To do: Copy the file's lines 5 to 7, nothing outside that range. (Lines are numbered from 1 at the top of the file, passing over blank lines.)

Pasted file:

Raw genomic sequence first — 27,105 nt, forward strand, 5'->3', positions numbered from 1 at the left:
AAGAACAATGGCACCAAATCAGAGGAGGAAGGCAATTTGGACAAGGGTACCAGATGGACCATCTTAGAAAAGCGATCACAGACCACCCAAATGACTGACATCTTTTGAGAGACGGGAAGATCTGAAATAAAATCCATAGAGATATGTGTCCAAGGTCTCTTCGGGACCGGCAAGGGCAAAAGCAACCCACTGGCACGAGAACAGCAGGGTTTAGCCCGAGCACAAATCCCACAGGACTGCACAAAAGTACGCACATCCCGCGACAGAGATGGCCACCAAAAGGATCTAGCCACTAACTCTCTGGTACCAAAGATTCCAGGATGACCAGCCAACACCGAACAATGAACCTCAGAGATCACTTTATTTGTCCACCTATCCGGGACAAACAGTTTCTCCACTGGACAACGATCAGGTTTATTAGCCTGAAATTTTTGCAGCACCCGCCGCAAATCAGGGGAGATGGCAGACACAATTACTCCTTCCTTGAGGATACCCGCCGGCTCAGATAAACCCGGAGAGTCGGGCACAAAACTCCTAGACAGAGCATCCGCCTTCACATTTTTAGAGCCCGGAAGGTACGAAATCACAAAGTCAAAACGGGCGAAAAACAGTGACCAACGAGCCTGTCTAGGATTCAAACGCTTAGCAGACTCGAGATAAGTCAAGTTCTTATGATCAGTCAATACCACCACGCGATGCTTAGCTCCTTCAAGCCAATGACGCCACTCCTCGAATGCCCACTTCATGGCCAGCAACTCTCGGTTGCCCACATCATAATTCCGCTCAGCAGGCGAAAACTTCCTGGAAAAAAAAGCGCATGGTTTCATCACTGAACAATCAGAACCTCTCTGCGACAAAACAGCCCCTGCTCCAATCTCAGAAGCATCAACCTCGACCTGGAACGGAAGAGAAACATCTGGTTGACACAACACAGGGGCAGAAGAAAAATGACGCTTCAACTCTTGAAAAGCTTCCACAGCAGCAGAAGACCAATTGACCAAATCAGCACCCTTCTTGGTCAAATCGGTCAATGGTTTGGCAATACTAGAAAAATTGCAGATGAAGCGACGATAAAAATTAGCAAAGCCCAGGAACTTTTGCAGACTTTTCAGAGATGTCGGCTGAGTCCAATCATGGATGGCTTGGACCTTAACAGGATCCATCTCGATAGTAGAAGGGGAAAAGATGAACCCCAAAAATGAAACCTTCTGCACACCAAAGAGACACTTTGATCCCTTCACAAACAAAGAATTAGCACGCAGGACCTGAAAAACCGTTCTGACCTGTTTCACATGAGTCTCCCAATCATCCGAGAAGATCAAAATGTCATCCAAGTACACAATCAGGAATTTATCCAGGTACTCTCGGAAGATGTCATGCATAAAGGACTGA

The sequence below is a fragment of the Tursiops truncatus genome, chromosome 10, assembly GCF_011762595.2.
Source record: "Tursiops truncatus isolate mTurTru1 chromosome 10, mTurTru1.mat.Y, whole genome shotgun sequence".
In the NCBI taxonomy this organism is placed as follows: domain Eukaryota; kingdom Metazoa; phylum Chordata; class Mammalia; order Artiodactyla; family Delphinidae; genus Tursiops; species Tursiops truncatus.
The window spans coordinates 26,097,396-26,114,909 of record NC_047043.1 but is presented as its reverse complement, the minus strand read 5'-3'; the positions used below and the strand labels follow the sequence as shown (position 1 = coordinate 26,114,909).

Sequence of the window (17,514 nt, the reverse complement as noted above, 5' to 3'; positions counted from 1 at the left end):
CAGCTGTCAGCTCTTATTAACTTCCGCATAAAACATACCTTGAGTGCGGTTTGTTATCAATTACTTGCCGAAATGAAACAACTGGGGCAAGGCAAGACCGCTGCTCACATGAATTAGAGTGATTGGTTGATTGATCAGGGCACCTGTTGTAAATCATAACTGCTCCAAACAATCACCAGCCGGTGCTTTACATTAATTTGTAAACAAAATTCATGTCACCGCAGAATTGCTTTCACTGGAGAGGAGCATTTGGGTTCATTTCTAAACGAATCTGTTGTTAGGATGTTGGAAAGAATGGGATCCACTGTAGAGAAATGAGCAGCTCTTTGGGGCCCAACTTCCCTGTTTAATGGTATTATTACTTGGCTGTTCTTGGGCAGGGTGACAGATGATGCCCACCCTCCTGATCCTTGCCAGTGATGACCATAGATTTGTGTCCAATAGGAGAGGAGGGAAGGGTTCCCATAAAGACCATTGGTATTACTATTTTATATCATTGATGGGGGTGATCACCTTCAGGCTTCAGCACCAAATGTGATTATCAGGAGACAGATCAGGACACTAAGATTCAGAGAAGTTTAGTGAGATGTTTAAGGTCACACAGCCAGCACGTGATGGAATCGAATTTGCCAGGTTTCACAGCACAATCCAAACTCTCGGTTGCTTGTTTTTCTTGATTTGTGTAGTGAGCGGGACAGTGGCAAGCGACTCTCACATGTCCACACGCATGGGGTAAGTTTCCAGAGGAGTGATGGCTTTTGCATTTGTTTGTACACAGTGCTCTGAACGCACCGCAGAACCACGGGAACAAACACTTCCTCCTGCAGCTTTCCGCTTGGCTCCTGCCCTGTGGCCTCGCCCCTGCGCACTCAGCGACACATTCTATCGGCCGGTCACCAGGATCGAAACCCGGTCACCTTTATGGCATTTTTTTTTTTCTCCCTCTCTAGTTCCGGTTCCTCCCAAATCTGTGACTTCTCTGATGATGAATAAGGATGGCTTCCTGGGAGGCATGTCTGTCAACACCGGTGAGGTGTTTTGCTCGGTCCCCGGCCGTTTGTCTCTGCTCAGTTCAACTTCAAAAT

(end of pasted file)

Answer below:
In the NCBI taxonomy this organism is placed as follows: domain Eukaryota; kingdom Metazoa; phylum Chordata; class Mammalia; order Artiodactyla; family Delphinidae; genus Tursiops; species Tursiops truncatus.
The window spans coordinates 26,097,396-26,114,909 of record NC_047043.1 but is presented as its reverse complement, the minus strand read 5'-3'; the positions used below and the strand labels follow the sequence as shown (position 1 = coordinate 26,114,909).

Sequence of the window (17,514 nt, the reverse complement as noted above, 5' to 3'; positions counted from 1 at the left end):